“We are inspected several times a year by the Federal and State inspectors as well as the milk processors,” says Sahr. “A milk tester still goes around about every six weeks too,” he adds. “The tester gets a sample from each cow determining the components of her milk.”
Sahr says they also have to follow another set of regulations concerning manure and waste.
“We have to account for every gallon of waste,” says Sahr. “A fertility test of the soil is conducted to show we are not spreading too much waste into the soil.”
He says his business buys no commercial fertilizer, since 100 percent of the fertilizer he uses comes from his cows.
“Manure is a valuable re-source to us. We incorporate it back into 800 acres on our farm as well as on neighboring farmland,” says Sahr.
There were no computers when Mark Sahr first began farming with his father, but they have gained an important position in today’s dairy business.
Some of the computer-tracked items range from an inventory of feed ingredients to milk weights.
“This is how we keep track of each animal’s feed intake,” says Sahr who does the monitoring by groups.
Chips in the animal’s collar enable Sahr to account for every cow on his farm. In the future this device will enable every animal in the U.S. to be accounted for he states.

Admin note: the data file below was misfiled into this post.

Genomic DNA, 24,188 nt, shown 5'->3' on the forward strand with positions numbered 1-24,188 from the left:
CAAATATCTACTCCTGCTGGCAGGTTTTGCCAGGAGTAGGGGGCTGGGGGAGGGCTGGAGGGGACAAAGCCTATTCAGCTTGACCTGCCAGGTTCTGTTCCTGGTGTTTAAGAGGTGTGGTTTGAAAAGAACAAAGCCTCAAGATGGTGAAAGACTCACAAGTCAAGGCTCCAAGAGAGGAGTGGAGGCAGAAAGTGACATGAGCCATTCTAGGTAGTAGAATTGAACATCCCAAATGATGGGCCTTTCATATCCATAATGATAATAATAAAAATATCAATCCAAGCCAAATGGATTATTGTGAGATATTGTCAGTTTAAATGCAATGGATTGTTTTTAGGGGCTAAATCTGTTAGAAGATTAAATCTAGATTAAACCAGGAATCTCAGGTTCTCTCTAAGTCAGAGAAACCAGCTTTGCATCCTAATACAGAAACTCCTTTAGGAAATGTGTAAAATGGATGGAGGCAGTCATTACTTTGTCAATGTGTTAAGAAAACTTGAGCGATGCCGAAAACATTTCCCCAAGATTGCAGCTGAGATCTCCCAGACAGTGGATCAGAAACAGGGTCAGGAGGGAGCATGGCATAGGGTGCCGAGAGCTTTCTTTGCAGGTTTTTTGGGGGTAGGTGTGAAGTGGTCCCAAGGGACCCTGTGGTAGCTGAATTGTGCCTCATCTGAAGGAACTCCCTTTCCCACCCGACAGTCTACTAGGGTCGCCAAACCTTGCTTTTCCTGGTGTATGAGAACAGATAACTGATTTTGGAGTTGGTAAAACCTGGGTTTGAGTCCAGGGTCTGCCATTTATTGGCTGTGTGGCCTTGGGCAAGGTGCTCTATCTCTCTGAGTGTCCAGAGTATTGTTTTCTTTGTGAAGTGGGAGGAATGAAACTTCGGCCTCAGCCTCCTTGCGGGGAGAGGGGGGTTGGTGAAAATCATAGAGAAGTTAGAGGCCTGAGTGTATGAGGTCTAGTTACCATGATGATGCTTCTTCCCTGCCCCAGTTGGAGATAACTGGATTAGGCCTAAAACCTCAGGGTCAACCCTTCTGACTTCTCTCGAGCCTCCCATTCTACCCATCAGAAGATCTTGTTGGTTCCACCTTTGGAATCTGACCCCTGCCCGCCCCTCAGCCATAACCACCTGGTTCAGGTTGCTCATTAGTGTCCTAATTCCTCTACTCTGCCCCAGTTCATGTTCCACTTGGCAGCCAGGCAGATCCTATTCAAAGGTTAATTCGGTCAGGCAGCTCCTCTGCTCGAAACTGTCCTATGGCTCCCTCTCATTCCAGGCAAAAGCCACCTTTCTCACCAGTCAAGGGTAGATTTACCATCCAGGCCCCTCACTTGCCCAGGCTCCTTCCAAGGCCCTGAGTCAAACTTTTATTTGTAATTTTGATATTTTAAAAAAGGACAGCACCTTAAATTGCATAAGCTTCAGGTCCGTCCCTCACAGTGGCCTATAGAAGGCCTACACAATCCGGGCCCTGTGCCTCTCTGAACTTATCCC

Another change incorporated recently at Sahrside Dairy was replacing a cushion mattress with a 12 inch bed of sand. The sand is scraped out each day and put into a recycle system. After the recycling process is complete, the sand is put back into a cow’s stall for its bedding.
“The employees are the key to success in any business,” says Sahr. “Our employees are no exception.”
Sahr says he has been fortunate to have retained his management team over the years. They include herd manager Ken Harpestad, assistant manager Steve Schoppers and feed manager Eric Nassen.
Most of the veterinary work is done by the herd manager and the assistant manager. A veterinarian is primarily used on a consulting basis only says Sahr.
The two herd managers, Harpestad and Schoppers, are kept pretty busy with record keeping, herd health issues and breeding.
As for his other employees, he says most of them have specific roles at the dairy, but some also help on the crop end.
“Training new employees about the dairy business is one of my most rewarding jobs,” says Sahr. “We train them the way we want if they haven’t been around cows before.”
When new equipment is installed, the manufacturers have also helped train the personnel.
There is little turnover with employees today, partly because of the more mechanized and less labor-intensive process of milking the 1,000 cows. New hires are generally acquired “through a word of mouth referral system,” says Sahr.
Sahr says the economic recession created the biggest drop in milk prices in history. The months of December and January saw a drop from $15 per hundred weight to $11. Contributing to the decline are a consumption cutback by consumers and a huge export decrease in the product.
As for the future Sahr says, “I’m always looking at ways to improve the operation.”
Meanwhile, Mark Sahr and his crew continue to keep the cows calm, comfortable and contented.
They “treat ’em like a lady.”